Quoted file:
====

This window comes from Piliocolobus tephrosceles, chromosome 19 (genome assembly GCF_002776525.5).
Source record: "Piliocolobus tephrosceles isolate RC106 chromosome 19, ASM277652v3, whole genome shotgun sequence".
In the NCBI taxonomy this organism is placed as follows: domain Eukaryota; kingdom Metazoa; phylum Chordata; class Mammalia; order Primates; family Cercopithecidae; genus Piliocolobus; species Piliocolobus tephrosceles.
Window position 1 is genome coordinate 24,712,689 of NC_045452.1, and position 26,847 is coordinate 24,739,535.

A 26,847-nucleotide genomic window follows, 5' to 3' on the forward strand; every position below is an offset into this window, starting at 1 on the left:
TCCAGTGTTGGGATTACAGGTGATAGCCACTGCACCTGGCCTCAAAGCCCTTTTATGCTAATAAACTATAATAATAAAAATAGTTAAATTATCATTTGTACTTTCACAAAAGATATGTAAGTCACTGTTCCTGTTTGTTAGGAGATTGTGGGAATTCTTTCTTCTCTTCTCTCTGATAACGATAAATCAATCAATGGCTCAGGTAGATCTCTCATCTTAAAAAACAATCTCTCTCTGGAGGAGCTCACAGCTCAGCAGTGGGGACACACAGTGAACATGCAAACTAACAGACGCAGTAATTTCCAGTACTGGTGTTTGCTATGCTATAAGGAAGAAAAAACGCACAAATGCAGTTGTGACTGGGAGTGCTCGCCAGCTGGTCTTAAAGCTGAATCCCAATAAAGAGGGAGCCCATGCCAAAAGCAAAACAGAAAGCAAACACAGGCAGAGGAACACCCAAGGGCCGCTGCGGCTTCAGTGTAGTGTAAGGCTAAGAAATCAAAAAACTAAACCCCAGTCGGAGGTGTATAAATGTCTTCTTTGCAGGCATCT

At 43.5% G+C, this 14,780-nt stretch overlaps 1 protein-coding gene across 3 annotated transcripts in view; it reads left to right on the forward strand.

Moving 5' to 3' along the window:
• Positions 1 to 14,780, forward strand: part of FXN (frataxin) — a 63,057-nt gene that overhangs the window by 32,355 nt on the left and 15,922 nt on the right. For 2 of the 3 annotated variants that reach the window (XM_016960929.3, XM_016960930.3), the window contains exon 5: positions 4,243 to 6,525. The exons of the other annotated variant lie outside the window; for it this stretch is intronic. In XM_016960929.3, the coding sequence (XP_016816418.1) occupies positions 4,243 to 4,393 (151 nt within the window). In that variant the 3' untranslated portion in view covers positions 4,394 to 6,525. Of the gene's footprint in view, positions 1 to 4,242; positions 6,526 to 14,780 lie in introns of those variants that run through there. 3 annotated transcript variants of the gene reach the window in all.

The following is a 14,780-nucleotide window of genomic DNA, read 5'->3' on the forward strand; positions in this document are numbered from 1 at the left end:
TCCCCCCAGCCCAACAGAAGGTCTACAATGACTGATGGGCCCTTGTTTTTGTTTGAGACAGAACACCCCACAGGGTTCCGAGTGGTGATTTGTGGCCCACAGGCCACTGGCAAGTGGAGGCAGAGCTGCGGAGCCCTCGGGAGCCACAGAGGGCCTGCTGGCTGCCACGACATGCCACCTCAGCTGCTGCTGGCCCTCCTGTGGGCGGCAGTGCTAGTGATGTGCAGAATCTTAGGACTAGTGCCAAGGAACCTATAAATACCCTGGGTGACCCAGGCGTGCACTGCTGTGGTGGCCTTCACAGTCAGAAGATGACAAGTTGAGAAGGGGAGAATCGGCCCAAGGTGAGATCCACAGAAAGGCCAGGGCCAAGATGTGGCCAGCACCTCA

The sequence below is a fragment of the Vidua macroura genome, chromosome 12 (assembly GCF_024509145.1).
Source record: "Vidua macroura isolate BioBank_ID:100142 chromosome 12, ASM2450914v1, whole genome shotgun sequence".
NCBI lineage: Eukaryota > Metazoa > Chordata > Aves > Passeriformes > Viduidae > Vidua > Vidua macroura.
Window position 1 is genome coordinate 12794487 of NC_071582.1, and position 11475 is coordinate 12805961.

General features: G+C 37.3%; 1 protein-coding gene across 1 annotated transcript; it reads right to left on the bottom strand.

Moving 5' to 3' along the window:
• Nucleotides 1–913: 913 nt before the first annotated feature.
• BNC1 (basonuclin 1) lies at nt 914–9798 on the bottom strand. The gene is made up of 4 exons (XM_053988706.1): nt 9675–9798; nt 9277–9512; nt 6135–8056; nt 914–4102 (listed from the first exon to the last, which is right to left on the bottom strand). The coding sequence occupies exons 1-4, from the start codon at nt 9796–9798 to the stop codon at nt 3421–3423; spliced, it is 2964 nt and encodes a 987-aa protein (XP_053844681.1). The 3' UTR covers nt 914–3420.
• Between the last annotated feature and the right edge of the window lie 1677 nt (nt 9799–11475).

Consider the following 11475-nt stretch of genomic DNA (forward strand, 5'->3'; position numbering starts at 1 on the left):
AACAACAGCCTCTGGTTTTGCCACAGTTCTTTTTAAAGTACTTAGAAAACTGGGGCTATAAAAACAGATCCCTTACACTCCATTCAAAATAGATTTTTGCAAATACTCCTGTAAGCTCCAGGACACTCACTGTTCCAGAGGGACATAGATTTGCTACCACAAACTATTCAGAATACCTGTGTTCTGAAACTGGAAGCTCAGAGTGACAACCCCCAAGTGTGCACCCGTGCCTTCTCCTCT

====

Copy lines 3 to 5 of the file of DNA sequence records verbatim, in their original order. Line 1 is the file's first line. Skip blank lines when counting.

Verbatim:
In the NCBI taxonomy this organism is placed as follows: domain Eukaryota; kingdom Metazoa; phylum Chordata; class Mammalia; order Primates; family Cercopithecidae; genus Piliocolobus; species Piliocolobus tephrosceles.
Window position 1 is genome coordinate 24,712,689 of NC_045452.1, and position 26,847 is coordinate 24,739,535.

A 26,847-nucleotide genomic window follows, 5' to 3' on the forward strand; every position below is an offset into this window, starting at 1 on the left: